It is a form of participatory science, in which the players in the field are particularly involved and do not intervene only downstream, once the experiment is finished, analyzed and published. The underlying idea is to make the science finalized, that is to say both fundamental and applied, so that the results can serve as a basis for political decision-making.

Admittedly, this type of experiment is particularly feasible in environmental sciences (agriculture, aquaculture, forestry), but probably not applicable to all fields of science. Finally, participatory action research, accepted and shared by both parties, is certainly a place of great research freedom which can potentially lead to impracticable progress in the context of project research.

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Coral, source of inspiration for architects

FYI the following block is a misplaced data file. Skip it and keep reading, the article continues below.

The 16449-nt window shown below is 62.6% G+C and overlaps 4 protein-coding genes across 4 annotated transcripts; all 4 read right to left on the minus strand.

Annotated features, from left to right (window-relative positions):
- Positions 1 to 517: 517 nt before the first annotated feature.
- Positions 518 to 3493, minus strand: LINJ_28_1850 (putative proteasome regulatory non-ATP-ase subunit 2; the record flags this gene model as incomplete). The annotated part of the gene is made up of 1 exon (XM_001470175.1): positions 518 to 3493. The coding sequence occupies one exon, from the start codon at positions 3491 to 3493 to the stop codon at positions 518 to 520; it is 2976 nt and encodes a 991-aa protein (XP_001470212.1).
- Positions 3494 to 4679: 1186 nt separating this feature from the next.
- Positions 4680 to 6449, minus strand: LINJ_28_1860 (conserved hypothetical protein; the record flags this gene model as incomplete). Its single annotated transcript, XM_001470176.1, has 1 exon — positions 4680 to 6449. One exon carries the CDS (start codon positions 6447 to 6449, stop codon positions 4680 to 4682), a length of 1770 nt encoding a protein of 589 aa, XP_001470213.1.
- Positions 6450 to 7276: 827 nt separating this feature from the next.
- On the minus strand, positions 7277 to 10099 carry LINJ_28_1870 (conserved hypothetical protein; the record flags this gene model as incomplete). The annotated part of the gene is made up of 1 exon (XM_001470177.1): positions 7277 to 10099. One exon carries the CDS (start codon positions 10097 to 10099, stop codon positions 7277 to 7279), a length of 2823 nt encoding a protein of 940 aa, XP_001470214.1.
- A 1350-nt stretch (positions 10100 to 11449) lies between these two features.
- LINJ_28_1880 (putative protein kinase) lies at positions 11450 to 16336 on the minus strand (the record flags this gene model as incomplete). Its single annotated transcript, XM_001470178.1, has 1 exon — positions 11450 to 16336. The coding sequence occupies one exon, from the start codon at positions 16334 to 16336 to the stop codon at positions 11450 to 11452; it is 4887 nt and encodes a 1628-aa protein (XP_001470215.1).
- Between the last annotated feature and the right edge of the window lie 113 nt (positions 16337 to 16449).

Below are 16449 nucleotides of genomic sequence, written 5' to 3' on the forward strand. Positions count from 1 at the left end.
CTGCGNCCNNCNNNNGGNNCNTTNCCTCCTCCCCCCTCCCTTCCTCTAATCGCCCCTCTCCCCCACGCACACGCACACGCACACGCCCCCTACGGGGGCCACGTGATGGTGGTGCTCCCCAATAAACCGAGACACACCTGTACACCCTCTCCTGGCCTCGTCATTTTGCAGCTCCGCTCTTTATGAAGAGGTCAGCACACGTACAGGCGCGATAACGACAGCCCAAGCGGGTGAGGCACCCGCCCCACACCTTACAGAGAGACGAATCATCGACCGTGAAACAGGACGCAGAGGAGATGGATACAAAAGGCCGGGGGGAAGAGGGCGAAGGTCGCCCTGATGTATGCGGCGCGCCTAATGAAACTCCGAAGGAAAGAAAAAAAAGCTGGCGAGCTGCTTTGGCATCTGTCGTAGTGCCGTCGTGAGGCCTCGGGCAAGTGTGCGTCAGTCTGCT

More and more engineers and entrepreneurs, concerned with developing more sustainable and energy-efficient solutions, are turning to the way nature works. With this bio-inspiration are born numerous research and development projects in sometimes very different fields, such as the design of anticancer or antiviral drugs, or of structure or “corallo-inspired” material for the urban architecture of the future.

→ READ. Corals, a fascinating and little-known ecosystem

Thus, intrigued by the ingenuity of the natural phenomena of photosynthesis and the symbiosis between unicellular algae and the coral itself, Anouk Legendre and Nicolas Desmazières, architects of Agence XTU in Paris, worked for ten years to integrate photosynthetic microalgae into the southern envelope of a residential tower. ” What we call a bio-facade “, Specifies Anouk Legendre.

Mimic photosynthesis

The idea is simple: mimic photosynthesis. From CO2 of air, water and energy brought in by the sun’s rays, a small chemical factory located within each algal cell works hard to produce oxygen (O2) and carbohydrates (sugars), recoverable and recoverable as food, pharmaceutical or cosmetic ingredients.